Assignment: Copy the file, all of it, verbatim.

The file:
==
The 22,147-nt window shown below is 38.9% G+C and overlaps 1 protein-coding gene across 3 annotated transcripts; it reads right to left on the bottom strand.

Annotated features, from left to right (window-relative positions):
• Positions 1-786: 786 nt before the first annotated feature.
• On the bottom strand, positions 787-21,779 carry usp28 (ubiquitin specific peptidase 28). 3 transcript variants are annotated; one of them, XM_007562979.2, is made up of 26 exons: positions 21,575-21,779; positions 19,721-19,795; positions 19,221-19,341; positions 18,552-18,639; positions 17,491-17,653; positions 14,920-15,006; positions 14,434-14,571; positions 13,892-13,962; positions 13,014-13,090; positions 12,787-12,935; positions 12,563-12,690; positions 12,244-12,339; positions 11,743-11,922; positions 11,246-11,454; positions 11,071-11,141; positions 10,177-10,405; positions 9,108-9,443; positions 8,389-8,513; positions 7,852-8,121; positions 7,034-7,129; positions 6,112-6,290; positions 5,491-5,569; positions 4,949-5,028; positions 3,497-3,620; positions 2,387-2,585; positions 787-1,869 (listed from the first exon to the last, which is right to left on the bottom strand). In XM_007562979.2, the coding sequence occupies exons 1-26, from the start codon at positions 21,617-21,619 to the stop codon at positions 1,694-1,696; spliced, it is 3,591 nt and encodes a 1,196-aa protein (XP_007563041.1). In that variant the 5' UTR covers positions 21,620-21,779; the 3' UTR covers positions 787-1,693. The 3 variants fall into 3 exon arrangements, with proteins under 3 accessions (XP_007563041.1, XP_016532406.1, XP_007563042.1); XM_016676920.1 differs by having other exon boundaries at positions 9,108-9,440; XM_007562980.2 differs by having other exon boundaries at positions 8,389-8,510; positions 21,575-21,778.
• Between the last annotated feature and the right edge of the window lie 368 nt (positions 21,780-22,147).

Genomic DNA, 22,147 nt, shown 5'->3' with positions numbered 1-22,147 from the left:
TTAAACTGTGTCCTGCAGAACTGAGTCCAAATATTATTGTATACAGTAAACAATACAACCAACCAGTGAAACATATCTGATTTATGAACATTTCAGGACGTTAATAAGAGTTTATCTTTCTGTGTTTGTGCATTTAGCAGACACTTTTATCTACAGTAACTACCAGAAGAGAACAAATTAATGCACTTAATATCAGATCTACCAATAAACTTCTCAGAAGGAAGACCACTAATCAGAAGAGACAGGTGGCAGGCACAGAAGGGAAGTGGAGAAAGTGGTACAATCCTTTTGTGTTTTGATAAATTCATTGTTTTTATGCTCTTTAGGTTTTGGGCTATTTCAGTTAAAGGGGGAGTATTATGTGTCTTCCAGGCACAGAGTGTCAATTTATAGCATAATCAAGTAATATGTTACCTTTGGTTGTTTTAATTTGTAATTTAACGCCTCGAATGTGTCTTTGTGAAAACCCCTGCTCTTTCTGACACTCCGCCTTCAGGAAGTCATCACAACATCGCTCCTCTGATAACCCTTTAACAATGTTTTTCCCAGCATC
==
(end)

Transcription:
The 22,147-nt window shown below is 38.9% G+C and overlaps 1 protein-coding gene across 3 annotated transcripts; it reads right to left on the bottom strand.

Annotated features, from left to right (window-relative positions):
• Positions 1-786: 786 nt before the first annotated feature.
• On the bottom strand, positions 787-21,779 carry usp28 (ubiquitin specific peptidase 28). 3 transcript variants are annotated; one of them, XM_007562979.2, is made up of 26 exons: positions 21,575-21,779; positions 19,721-19,795; positions 19,221-19,341; positions 18,552-18,639; positions 17,491-17,653; positions 14,920-15,006; positions 14,434-14,571; positions 13,892-13,962; positions 13,014-13,090; positions 12,787-12,935; positions 12,563-12,690; positions 12,244-12,339; positions 11,743-11,922; positions 11,246-11,454; positions 11,071-11,141; positions 10,177-10,405; positions 9,108-9,443; positions 8,389-8,513; positions 7,852-8,121; positions 7,034-7,129; positions 6,112-6,290; positions 5,491-5,569; positions 4,949-5,028; positions 3,497-3,620; positions 2,387-2,585; positions 787-1,869 (listed from the first exon to the last, which is right to left on the bottom strand). In XM_007562979.2, the coding sequence occupies exons 1-26, from the start codon at positions 21,617-21,619 to the stop codon at positions 1,694-1,696; spliced, it is 3,591 nt and encodes a 1,196-aa protein (XP_007563041.1). In that variant the 5' UTR covers positions 21,620-21,779; the 3' UTR covers positions 787-1,693. The 3 variants fall into 3 exon arrangements, with proteins under 3 accessions (XP_007563041.1, XP_016532406.1, XP_007563042.1); XM_016676920.1 differs by having other exon boundaries at positions 9,108-9,440; XM_007562980.2 differs by having other exon boundaries at positions 8,389-8,510; positions 21,575-21,778.
• Between the last annotated feature and the right edge of the window lie 368 nt (positions 21,780-22,147).

Genomic DNA, 22,147 nt, shown 5'->3' with positions numbered 1-22,147 from the left:
TTAAACTGTGTCCTGCAGAACTGAGTCCAAATATTATTGTATACAGTAAACAATACAACCAACCAGTGAAACATATCTGATTTATGAACATTTCAGGACGTTAATAAGAGTTTATCTTTCTGTGTTTGTGCATTTAGCAGACACTTTTATCTACAGTAACTACCAGAAGAGAACAAATTAATGCACTTAATATCAGATCTACCAATAAACTTCTCAGAAGGAAGACCACTAATCAGAAGAGACAGGTGGCAGGCACAGAAGGGAAGTGGAGAAAGTGGTACAATCCTTTTGTGTTTTGATAAATTCATTGTTTTTATGCTCTTTAGGTTTTGGGCTATTTCAGTTAAAGGGGGAGTATTATGTGTCTTCCAGGCACAGAGTGTCAATTTATAGCATAATCAAGTAATATGTTACCTTTGGTTGTTTTAATTTGTAATTTAACGCCTCGAATGTGTCTTTGTGAAAACCCCTGCTCTTTCTGACACTCCGCCTTCAGGAAGTCATCACAACATCGCTCCTCTGATAACCCTTTAACAATGTTTTTCCCAGCATC